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Home lighting technology and whole home security have come a long way in the last decade. It used to be common practice to set timers for lights to go on at specific hours to simulate someone being home, but those systems were clunky and limited at best. There was also the more low-tech approach of simply leaving a light on or TV blaring when you weren’t home, again trying to mimic the appearance of someone being there. However, both methods are faulty.
It turns out that leaving a light on 24/7 is actually like posting a “Nobody’s Home” sign on your front door, and a light that pops on at the exact same time every day does not mimic normal behavior and is super easy to notice if a potential burglar is casing your house as a target.
Motion-sensor lights are a great innovation, and while definitely more helpful than leaving a light on, they are still easy enough to get around. Enter smart light tech. Now, lights can go on when you enter a room or an outdoor area is approached, but you can schedule the lights at more random intervals easily with app commands. Plus with certain types, the light can send you an alert or record video when motion is detected. Now at last we’ve got the lights working for us!
Which smart lighting is the best? There are many types to choose from and myriad configurations, both inside and outside. It all depends on how much tech you want to manage. Whether you want to install just a few smart plugs and bulbs or go with a fully integrated security system, smart lighting can significantly up your safety factor.
Did You Know? According to FBI stats,1 more burglaries are committed during the day than in the evening, so don’t assume that daylight brings safety. A top home security camera with built-in smart light can help to keep burglars away.
In the most basic definition, smart lighting is home lighting that you can control wirelessly through an app or voice commands. The lighting is usually integrated with existing home automation, such as Google Home, Alexa, HomeKit, or Ring. Philips Hue offers a whole suite of stand-alone bulbs with its own app if you don't want to deal with a separate home automation system.
Smart lighting can be as simple as installing a few smart plugs in your existing outlets where your lamps are plugged in, or popping smart bulbs into your lamps and light fixtures that you control remotely with your phone or other device. From there, you can take it as far as switching out all the lighting in your home, along with outdoor walkway lights and floods, which are all controlled through a central hub. There is the option to land somewhere in between these two choices, of course.
From a home security perspective, any or all forms of smart lighting can be useful in deterring crime. The capability of being able to remotely turn lights on or off, plus scheduling lights and other devices at random intervals, can have the desired effect of making it seem like someone is home. Most smart lights have a vacation-type mode that turns lights off and on randomly so that a potential burglar can’t determine a pattern.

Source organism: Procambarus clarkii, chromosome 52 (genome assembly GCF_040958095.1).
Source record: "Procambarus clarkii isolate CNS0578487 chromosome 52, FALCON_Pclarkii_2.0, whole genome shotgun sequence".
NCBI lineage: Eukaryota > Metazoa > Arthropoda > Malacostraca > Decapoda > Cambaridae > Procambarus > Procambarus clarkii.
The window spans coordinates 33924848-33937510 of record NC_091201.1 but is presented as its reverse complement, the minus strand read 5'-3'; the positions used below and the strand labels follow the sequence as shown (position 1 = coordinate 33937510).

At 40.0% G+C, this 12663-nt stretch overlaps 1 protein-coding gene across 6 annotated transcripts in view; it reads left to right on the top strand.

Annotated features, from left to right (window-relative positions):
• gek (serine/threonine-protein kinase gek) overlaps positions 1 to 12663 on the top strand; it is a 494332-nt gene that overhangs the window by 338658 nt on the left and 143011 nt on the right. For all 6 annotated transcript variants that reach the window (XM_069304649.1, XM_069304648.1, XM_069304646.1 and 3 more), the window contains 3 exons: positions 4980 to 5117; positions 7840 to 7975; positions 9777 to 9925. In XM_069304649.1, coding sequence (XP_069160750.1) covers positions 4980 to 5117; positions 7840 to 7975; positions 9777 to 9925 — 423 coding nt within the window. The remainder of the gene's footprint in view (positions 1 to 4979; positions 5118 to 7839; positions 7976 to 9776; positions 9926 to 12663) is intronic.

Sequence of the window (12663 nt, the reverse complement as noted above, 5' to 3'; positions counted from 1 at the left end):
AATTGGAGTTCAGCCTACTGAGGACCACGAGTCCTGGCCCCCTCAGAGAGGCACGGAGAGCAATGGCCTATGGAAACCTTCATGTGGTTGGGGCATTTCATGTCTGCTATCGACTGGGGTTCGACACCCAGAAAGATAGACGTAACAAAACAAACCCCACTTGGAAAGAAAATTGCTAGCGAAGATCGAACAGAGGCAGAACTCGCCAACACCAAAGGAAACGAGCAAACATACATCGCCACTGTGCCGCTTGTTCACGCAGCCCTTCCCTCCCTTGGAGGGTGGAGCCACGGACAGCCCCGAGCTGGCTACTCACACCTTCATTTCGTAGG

FYI: There is a free platform called IFTTT, or If This Then That, which connects many popular smart home devices. For example, if your Ring detects someone at the door, it can trigger your Philips Hue bulb in the kitchen to turn on.
A smart plug is an easy and inexpensive way to begin your smart lighting journey. You can quickly transform an existing lamp into a smart home device that you control wirelessly. These plugs can be used with any appliance, such as a TV, which can be turned on and off remotely as an additional safety measure.
Smart bulbs work similarly, and with certain home automation systems, you can cluster your lighting, such as in the living room, and can set up voice commands like “Turn on the living room lights.” Switches are a little more complex to install and may require a pro, but once installed, they are also controlled via app or voice.
There are many choices in outdoor lighting, and motion-sensor capability is a must for crime prevention. But smart lighting can take it a step further by integrating it into your alarm system.
While there are simple outdoor smart lights you can install that can be scheduled and controlled wirelessly, companies like Ring allow you to connect floodlights and pathway lights to your existing Ring alarm system and be alerted to motion at the light point. It can also record video on your connected Ring devices when lights are triggered. Ring also offers outdoor camera/light combinations such as its Spotlight Cam. Ring Solar Pathlight is another popular outdoor smart light, as not only is it solar powered and integrates easily with their alarm systems, but it’s actually nice looking.
Amazon makes light/camera combinations as well such as its Spotlight Cam suite of products, Defiant and Swann are other popular brands of smart outdoor lighting that integrate well with common home automation systems.
You can start small with a few smart plugs and bulbs to learn how smart lighting can make your life not only more convenient but safer. We think once you dip your toe in, you’ll quickly discover all the ways you can use this tech to your advantage to keep burglars from targeting your home. There is no end of ways you can use automation to mimic human movement (if someone approaches your house after a certain hour, that can trigger a bedroom light to go on for a minute or two, and so on and on).
The bottom line in regard to home security and smart lighting? Criminals want the easy target — as in no dog, no alarm, no lighting — so the more you do to make your home look and feel occupied, the less likely your home will be a target of a burglary. Coupling smart lighting with cameras and sensors is optimal, but smart lighting alone is still an effective tool on its own if used well.
Federal Bureau of Investigation. (2019). Offense Analysis.